Calgary, considering FOIP costs, looks to imitate Alberta's 'very controversial' data dumps
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Calgary will look at ways of imitating the Alberta government's "very controversial" approach of making the results of all freedom-of-information (FOIP) requests immediately public, after one councillor suggested it as a way to cut down on the frequency of such requests from journalists by undermining the exclusivity of their stories.
Coun. Diane Colley-Urquhart's suggestion to follow the province's lead came Monday during a council discussion on the costs of administering the city's FOIP program which, as Metro reported last week, amounted to more than $320,000 for the last six months of 2014.
"I raise this because … a lot of the inquiries are generated by the media," Colley-Urquhart said. "And they want an exclusive on the story but the minute that it's going to be simultaneously released and become public information..."
"...They lose their scoop," Nenshi said, finishing her sentence.
"Yeah," Colley-Urquhart continued. "And there's a decrease in the number of these things. So I just want to know if this is possible and what the merits of this would be."
Nenshi said he was "of two minds" on the idea.
"The provincial government has done this – they do a 'data dump' on Friday afternoons now of everything that was FOIPed," the mayor said. "This was a very controversial move because it felt like a move toward more openness and transparency but many argue that it's actually a move to less openness."
Sean Holman, a journalism professor at Mount Royal University, previously told Metro the routine “dumping” of documents stemming from FOIP requests that news organizations often spend extensive amounts of time and money crafting would ruin the incentive of exclusivity that drives many of those requests to be filed in the first place.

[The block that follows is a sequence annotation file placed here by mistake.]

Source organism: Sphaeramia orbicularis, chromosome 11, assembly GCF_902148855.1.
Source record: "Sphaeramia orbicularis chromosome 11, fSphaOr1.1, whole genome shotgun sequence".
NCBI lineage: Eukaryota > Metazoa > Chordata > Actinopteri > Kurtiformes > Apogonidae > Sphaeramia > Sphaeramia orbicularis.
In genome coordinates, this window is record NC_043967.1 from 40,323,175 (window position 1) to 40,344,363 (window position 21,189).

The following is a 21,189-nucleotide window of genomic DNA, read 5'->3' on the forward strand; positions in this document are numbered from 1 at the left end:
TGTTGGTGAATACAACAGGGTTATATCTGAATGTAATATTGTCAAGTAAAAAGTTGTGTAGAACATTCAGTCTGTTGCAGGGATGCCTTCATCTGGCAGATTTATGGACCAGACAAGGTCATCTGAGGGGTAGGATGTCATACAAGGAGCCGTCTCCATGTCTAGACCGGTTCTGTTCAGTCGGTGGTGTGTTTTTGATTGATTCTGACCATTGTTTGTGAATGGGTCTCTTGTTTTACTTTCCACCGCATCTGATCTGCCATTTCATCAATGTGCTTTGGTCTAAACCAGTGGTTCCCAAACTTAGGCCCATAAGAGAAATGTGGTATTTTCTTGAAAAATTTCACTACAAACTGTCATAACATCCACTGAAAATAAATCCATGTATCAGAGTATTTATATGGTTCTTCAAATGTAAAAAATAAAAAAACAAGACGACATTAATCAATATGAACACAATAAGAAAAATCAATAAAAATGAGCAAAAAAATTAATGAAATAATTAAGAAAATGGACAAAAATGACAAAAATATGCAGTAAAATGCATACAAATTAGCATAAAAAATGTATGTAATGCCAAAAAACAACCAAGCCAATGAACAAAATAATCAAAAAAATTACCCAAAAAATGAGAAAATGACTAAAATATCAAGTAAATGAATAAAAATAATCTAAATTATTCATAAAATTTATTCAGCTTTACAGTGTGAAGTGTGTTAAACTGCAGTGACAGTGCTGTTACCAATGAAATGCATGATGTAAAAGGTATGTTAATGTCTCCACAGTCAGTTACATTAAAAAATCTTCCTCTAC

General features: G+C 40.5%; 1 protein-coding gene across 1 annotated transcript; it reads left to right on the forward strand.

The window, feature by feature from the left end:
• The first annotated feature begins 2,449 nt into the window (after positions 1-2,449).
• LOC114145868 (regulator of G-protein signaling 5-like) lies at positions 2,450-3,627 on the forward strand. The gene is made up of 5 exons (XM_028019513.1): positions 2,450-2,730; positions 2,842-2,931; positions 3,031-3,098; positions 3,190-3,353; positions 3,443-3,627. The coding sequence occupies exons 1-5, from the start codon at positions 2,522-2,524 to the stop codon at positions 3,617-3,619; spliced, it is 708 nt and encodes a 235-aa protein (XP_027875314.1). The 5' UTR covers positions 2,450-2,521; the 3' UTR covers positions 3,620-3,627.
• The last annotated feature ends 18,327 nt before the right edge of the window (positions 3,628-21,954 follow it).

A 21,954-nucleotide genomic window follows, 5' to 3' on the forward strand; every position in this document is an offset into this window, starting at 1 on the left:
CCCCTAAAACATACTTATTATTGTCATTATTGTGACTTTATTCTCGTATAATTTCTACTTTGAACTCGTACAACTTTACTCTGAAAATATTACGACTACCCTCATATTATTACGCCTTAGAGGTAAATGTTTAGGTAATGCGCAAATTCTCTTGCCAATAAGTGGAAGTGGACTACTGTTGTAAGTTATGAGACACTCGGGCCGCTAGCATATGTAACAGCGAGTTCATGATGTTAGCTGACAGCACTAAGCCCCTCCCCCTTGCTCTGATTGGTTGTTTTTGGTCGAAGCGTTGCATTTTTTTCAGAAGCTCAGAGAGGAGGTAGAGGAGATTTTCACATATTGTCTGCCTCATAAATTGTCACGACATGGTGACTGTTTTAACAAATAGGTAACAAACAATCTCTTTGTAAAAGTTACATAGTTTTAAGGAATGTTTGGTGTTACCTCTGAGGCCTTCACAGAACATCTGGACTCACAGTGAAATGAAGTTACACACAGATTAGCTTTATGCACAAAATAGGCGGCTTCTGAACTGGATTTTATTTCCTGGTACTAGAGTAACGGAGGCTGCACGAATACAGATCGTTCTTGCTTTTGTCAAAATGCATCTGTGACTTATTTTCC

“Reporters compete with one another to get scoops – that’s the way it works and that’s a big part of the accountability mechanism in society,” he said.
“It would be equivalent to a drug company spending millions of dollars and many years researching a pharmaceutical product, only to have the government decide that they have no exclusive right whatsoever to that research and to be able to capitalize on it.”
Colley-Urquhart, however, said the move could be helpful to people who are "genuinely interested in the public seeing the information that's available, without various spins being put on the information," and that the city could take its own approach to the method, not necessarily doing exactly what the province does.
"There are ways of releasing that information rather than just a data dump at 5 o'clock on a Friday afternoon," she said.
"I would just like to see what our options are."
Colley-Urquhart's motion to have city staff prepare a report on those options passed by 14-1 margin, with Coun. Druh Farrell opposed.